Gorgeous and Free: free, guided snowshoe hikes have been offered at Crater Lake National Park for almost 30 years
December 27, 2007
BY SARAH LEMON
|Above: Larry Oppert of Klamath Falls snowshoes at snowy Crater Lake. Inset: Crater Lake National Park Ranger Don Clark guides a group of park visitors on a free snowshoe hike. Photo by Jamie Lusch|
Both newly single, Pat Wafer and Pam Frank came to Crater Lake looking for an adventure.
What they got was a guided tour through winter’s realm with lessons in ecology and natural history — all for the cost of gasoline to drive from Roseburg.
IF YOU GO
|What: Free, guided snowshoe hikes at Crater Lake (snowshoes provided). Moderately strenuous hike covers approximately 1 mile of terrain at about 7,100 feet. Participants should be at least 8 years old and dress warmly.When: 1 p.m. weekends through April; weekdays for groups with advance reservations.Where: Visitors center at Crater Lake National Park.For more information and reservations: Call 541-594-3100 on weekends, 541-594-3093 for weekday, group reservations.|
“This is one of the better deals because you don’t have to pay to get into the park in winter,” says National Park Service Ranger Don Clark.
Free snowshoe hikes introduce Crater Lake visitors to the park’s true colors — winter white and slate gray — every weekend through April. This may be the off-season for tourists, but it’s Crater Lake’s dominant season, characterized by some 45 feet of snow, the last of which sticks around until June.
“This is a way to let people explore the park … when our hiking trails are buried by snow, our roads are buried by snow,” says National Park Service Ranger David Grimes.
Wafer, 50, and Frank, 46, both of Roseburg, are among the majority of participants who have never snowshoed. Against a biting wind wailing around Rim Village, the two struggle to cinch up their straps. Wafer thinks better of going hatless, while Frank bums a pair of mittens off Clark.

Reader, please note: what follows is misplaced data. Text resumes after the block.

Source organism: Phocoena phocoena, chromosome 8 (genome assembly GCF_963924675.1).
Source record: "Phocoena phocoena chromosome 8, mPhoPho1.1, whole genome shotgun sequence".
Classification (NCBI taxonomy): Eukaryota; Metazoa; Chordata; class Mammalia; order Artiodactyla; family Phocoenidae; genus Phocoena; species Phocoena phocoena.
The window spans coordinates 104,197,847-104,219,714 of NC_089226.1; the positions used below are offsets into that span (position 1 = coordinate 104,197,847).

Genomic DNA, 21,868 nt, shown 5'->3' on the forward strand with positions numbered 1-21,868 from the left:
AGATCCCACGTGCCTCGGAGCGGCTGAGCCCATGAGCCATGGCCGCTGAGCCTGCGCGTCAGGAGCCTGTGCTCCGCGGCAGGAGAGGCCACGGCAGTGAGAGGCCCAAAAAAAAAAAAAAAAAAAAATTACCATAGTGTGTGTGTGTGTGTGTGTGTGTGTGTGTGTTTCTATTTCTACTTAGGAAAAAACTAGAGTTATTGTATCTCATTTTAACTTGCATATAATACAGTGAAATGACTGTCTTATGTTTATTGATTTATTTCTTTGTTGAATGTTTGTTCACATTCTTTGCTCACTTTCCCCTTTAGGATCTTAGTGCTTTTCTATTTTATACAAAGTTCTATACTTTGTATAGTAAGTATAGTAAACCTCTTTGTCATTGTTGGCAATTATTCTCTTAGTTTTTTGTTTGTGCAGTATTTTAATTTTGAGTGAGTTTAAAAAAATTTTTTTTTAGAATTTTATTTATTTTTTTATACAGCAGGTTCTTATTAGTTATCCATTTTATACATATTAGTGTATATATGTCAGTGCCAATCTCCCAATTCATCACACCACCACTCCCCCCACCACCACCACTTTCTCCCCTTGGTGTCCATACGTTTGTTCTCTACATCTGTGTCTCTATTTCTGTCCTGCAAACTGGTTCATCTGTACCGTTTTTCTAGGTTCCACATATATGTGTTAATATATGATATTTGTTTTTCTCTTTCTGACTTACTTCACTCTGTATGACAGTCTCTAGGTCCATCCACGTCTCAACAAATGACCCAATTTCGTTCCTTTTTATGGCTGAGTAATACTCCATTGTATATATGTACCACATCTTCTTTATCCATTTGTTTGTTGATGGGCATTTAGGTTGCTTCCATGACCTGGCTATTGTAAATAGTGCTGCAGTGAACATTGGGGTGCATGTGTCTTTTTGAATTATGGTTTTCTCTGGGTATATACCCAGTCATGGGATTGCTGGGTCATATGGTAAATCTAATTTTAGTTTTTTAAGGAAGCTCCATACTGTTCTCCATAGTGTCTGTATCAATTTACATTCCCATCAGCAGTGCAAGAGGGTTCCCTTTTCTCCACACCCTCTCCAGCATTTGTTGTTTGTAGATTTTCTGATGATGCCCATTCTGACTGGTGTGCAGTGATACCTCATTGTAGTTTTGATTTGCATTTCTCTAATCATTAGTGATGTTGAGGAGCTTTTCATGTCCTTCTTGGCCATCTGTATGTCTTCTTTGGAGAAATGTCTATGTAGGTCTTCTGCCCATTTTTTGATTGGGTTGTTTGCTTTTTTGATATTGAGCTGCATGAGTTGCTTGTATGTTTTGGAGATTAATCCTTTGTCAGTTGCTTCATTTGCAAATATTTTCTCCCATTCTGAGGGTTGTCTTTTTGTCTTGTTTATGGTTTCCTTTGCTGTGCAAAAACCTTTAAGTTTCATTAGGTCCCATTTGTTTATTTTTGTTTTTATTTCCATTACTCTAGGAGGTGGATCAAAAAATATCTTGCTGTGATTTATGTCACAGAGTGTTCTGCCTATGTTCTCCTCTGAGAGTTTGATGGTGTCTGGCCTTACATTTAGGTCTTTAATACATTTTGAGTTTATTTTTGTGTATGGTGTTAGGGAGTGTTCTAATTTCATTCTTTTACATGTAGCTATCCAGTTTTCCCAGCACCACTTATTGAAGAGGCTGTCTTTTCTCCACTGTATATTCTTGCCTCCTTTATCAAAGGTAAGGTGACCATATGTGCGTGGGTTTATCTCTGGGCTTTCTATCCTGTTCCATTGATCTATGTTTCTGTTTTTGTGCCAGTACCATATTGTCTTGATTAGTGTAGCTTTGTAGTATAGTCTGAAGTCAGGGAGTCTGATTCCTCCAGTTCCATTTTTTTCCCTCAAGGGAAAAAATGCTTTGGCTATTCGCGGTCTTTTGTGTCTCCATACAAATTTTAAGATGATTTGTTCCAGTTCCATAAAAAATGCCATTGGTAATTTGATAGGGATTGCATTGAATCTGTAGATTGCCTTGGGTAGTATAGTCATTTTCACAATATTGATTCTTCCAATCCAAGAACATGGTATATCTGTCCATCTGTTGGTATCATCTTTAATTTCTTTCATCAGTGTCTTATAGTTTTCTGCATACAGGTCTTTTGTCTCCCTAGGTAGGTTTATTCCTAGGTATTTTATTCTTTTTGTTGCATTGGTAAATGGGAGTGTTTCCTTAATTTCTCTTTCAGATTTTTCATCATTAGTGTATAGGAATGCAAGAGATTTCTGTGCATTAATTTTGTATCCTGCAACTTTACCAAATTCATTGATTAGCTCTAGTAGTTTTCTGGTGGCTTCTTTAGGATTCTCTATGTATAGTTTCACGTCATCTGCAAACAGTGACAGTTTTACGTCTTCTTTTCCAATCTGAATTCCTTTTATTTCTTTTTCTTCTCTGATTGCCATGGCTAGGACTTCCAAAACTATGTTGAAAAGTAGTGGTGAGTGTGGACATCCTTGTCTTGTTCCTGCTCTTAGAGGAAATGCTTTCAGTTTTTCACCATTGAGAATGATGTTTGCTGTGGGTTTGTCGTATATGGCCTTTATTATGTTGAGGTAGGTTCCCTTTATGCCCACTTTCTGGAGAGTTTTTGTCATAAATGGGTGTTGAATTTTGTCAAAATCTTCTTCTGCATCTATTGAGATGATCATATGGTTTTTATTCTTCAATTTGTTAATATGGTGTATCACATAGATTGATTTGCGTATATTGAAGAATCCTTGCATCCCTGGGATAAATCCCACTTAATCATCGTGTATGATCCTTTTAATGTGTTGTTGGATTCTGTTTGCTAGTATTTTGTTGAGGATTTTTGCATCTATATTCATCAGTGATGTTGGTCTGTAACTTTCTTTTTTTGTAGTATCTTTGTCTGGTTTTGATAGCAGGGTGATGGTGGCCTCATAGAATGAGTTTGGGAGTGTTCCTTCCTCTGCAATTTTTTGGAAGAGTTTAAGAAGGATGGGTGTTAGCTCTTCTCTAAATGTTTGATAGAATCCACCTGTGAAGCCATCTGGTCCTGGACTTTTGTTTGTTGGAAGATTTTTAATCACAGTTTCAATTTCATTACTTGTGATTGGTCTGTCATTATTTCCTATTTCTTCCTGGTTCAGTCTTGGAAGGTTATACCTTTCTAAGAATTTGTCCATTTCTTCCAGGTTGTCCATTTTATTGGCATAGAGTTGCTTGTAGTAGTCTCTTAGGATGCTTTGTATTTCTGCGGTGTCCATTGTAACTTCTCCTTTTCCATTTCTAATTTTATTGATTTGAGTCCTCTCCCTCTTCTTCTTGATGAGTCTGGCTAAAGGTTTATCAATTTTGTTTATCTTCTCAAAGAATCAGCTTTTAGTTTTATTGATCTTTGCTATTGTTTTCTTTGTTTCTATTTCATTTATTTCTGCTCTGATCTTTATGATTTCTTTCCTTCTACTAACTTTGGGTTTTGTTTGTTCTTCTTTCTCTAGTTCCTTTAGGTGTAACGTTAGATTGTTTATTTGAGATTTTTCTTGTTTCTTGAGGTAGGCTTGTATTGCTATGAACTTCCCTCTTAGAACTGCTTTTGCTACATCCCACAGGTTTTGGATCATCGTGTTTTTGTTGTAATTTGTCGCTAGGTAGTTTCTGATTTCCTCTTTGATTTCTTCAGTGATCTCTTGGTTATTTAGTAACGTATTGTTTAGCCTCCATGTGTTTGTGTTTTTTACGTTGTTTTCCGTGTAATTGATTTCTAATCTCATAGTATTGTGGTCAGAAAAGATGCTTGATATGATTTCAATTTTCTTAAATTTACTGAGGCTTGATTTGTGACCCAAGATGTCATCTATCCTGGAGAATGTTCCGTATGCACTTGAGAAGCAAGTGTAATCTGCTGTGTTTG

“If you can walk, you can do snowshoes,” the ranger reassures them. “The hardest part is putting the snowshoes on.”
If you want to throw a snowball, the ranger tells the group, throw a snowball — just not at him. However, horsing around doesn’t seem likely as the nine hikers hunch against the howling blast, tears springing to their eyes. The 1-mile route suddenly seems too long.
But just a few hundred feet past the parking lot in the first copse of trees, the gusts become a gentle breeze. The landscape, like the people, must be patient and flexible, Clark says.
“What we are dealing with are the forces of winter.”
Clark demonstrates how a mountain hemlock will lie so low under the weight of snow and force of wind that it’s just a few degrees from horizontal. The star-shaped branches of the Shasta red fir prevent the majority of snowflakes from sticking, he says. It’s for good reason that the park’s host of tree species includes 14 evergreens compared with just two deciduous.
“They told you this snowshoe hike was free, but it’s not; you have to listen to me,” Clark jokes.
The program is the weekend version of “classroom at Crater Lake,” which acquaints fourth- and fifth-graders with the natural wonder, Grimes says. Because snowshoes don’t damage vegetation, visitors can tread in areas which are susceptible to erosion in summer, he says. The snowshoe hikes — organized in some form for almost 30 years — are open to groups on weekdays by advance reservation, Grimes says.
The lecture’s scope depends on the ranger in charge, Grimes says, but could include some history of snowshoeing, or anecdotes about the first vehicle traffic through the park in 1906. Rangers often encourage hikers to join them afterward for a cup of cocoa in the Rim Village cafe.
The next hour and a half with Clark brings discussion of animal migration, hibernation and adaptation to the conditions; the short course on Crater Lake’s volcanic origins and, finally, the breathless moment when its serene waters come into view.
“It’s the world champion for clarity for big, deep lakes,” Clark says, explaining the snow’s role in replenishing and cleansing the caldera’s contents. The lake last froze in 1949, he adds.
The group can hardly stand still as Clark mentions the sight of several animal tracks, so eager are they to reach the lake. Numb feet nimbly tackle the next hill. Hands that were once too cold to pull from pockets clench cameras.
Posing for snapshots, Stanford geology students Mark Riedel, 31, and Shauna Riedel, 26, have finally laid eyes on her proposed research subject. Even though Crater Lake proved too studied for an academic paper, the couple planned their vacation around a wintertime visit.
“It was awesome,” Shauna Riedel says. “I can’t believe you don’t have to pay.”
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